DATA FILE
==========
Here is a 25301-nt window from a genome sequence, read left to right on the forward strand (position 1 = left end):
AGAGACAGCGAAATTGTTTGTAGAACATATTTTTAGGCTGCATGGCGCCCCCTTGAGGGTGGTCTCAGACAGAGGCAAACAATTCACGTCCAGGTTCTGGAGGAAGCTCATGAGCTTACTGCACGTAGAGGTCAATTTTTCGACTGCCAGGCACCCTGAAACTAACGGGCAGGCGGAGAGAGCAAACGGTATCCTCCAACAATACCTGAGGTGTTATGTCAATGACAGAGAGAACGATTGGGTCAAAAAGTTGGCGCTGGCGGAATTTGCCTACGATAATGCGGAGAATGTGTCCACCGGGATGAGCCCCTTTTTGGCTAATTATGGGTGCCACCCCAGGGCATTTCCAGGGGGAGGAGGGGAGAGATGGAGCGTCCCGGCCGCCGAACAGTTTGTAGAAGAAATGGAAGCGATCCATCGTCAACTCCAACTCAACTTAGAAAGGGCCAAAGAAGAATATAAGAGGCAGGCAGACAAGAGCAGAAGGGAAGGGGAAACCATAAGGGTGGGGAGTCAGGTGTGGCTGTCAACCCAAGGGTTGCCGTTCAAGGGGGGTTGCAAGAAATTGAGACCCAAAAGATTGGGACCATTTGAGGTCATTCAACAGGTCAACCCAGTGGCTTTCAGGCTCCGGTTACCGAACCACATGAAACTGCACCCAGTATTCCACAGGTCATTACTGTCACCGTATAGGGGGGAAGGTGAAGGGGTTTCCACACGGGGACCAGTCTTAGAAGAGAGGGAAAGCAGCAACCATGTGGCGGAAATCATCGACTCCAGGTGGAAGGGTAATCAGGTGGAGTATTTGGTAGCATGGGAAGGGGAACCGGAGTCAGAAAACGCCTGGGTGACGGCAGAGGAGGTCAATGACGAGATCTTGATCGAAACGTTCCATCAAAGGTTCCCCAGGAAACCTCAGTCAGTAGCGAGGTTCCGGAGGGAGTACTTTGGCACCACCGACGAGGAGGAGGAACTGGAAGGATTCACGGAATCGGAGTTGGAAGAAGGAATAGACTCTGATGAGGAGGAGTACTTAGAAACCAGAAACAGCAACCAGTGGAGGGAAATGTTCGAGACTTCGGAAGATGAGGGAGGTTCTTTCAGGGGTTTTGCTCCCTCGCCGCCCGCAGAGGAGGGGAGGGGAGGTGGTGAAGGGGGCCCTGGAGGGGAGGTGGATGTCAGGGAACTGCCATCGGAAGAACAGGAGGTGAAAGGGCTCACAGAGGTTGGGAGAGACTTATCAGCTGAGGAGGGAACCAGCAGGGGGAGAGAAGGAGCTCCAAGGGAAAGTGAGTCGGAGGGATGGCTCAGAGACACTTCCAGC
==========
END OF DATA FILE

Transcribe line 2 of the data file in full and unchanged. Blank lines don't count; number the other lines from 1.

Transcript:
AGAGACAGCGAAATTGTTTGTAGAACATATTTTTAGGCTGCATGGCGCCCCCTTGAGGGTGGTCTCAGACAGAGGCAAACAATTCACGTCCAGGTTCTGGAGGAAGCTCATGAGCTTACTGCACGTAGAGGTCAATTTTTCGACTGCCAGGCACCCTGAAACTAACGGGCAGGCGGAGAGAGCAAACGGTATCCTCCAACAATACCTGAGGTGTTATGTCAATGACAGAGAGAACGATTGGGTCAAAAAGTTGGCGCTGGCGGAATTTGCCTACGATAATGCGGAGAATGTGTCCACCGGGATGAGCCCCTTTTTGGCTAATTATGGGTGCCACCCCAGGGCATTTCCAGGGGGAGGAGGGGAGAGATGGAGCGTCCCGGCCGCCGAACAGTTTGTAGAAGAAATGGAAGCGATCCATCGTCAACTCCAACTCAACTTAGAAAGGGCCAAAGAAGAATATAAGAGGCAGGCAGACAAGAGCAGAAGGGAAGGGGAAACCATAAGGGTGGGGAGTCAGGTGTGGCTGTCAACCCAAGGGTTGCCGTTCAAGGGGGGTTGCAAGAAATTGAGACCCAAAAGATTGGGACCATTTGAGGTCATTCAACAGGTCAACCCAGTGGCTTTCAGGCTCCGGTTACCGAACCACATGAAACTGCACCCAGTATTCCACAGGTCATTACTGTCACCGTATAGGGGGGAAGGTGAAGGGGTTTCCACACGGGGACCAGTCTTAGAAGAGAGGGAAAGCAGCAACCATGTGGCGGAAATCATCGACTCCAGGTGGAAGGGTAATCAGGTGGAGTATTTGGTAGCATGGGAAGGGGAACCGGAGTCAGAAAACGCCTGGGTGACGGCAGAGGAGGTCAATGACGAGATCTTGATCGAAACGTTCCATCAAAGGTTCCCCAGGAAACCTCAGTCAGTAGCGAGGTTCCGGAGGGAGTACTTTGGCACCACCGACGAGGAGGAGGAACTGGAAGGATTCACGGAATCGGAGTTGGAAGAAGGAATAGACTCTGATGAGGAGGAGTACTTAGAAACCAGAAACAGCAACCAGTGGAGGGAAATGTTCGAGACTTCGGAAGATGAGGGAGGTTCTTTCAGGGGTTTTGCTCCCTCGCCGCCCGCAGAGGAGGGGAGGGGAGGTGGTGAAGGGGGCCCTGGAGGGGAGGTGGATGTCAGGGAACTGCCATCGGAAGAACAGGAGGTGAAAGGGCTCACAGAGGTTGGGAGAGACTTATCAGCTGAGGAGGGAACCAGCAGGGGGAGAGAAGGAGCTCCAAGGGAAAGTGAGTCGGAGGGATGGCTCAGAGACACTTCCAGC